The Rational Root Theorem provides a method to find all possible rational roots of a polynomial with integer coefficients. It states that every rational root must be of the form p/q, where p is a factor of the constant term and q is a factor of the leading coefficient. Examples are provided to demonstrate finding all possible rational roots using this theorem and then checking them to determine the actual rational roots. Once a rational root is found, synthetic division can be used to find the depressed polynomial which can then be fully factored to obtain all factors of the original polynomial.

Mathematics 9 Lesson 1-B: Solving Quadratic Equations using Quadratic Formula

Mathematics 9 Lesson 1-B: Solving Quadratic Equations using Quadratic Formula

The remainder theorem powerpoint

The remainder theorem powerpoint

Nature of the roots and sum and product of the roots of a quadratic equation

Nature of the roots and sum and product of the roots of a quadratic equation

Factoring Sum and Difference of Two Cubes

Factoring Sum and Difference of Two Cubes

Lesson 1: Special Products

Lesson 1: Special Products

Polynomial function

Polynomial function

Modeling with Quadratics

Modeling with Quadratics

factoring polynomials

factoring polynomials

Graphs of polynomial functions

Graphs of polynomial functions

Polynomial equations

Polynomial equations

Linear Equations in Two Variables

Linear Equations in Two Variables

Inverse function

Inverse function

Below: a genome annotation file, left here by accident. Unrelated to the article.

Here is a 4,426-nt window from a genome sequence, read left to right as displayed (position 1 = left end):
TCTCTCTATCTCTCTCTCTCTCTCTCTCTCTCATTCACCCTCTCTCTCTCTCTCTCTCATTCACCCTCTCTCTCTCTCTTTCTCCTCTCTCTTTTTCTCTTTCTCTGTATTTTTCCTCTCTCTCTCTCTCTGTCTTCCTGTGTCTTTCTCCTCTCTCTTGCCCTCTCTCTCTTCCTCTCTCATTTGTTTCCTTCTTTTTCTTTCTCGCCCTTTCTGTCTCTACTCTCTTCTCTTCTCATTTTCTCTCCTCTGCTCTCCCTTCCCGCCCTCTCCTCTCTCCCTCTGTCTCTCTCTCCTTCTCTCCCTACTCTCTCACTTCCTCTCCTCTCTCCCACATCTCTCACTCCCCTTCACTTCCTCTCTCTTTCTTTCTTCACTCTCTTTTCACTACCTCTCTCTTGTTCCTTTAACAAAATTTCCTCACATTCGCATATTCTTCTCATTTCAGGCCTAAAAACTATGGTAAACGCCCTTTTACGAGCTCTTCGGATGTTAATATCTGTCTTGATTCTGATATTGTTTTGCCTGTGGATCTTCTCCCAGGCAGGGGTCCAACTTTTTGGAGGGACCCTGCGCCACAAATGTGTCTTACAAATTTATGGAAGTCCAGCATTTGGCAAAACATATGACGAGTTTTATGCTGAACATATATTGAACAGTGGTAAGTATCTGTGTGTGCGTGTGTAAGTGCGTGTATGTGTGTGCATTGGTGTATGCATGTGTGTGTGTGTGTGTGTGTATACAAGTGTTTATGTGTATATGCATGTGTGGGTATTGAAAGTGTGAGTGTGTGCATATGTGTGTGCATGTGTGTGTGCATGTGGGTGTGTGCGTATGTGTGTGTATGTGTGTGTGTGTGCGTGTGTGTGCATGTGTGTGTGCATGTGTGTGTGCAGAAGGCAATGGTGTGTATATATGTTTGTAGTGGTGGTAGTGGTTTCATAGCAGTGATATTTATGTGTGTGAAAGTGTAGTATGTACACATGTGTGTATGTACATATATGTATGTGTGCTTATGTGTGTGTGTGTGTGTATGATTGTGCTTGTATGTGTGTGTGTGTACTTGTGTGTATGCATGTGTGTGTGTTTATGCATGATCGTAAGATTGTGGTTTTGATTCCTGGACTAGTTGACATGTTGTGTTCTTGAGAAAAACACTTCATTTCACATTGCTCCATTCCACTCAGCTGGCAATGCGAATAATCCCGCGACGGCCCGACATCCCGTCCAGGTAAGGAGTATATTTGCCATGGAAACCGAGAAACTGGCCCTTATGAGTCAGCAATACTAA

Dividing Polynomials Slide Share

Dividing Polynomials Slide Share

nature of the roots and discriminant

nature of the roots and discriminant

Lesson 10: The Chain Rule

Lesson 10: The Chain Rule

Factoring Quadratic Trinomials

Factoring Quadratic Trinomials

Factoring with Common Monomial Factor

Factoring with Common Monomial Factor

Quadratic Equation and discriminant

Quadratic Equation and discriminant

Mathematics 9 Lesson 3: Quadratic Functions

Mathematics 9 Lesson 3: Quadratic Functions

Rational Root Theorem

Rational Root Theorem

Expresiones algebraicas

The document discusses various algebraic expressions and operations on them including:
- Summing and subtracting monomials and polynomials
- Multiplying monomials, polynomials, and binomial expressions using rules like distributing terms
- Dividing monomials and polynomials by breaking them into fractions
- Evaluating numerical values of expressions by substituting values for variables
- Special multiplication rules for perfect square binomials, difference of squares, and conjugates
- Multiplying polynomials with a common term using a specific formula

Factoring polynomials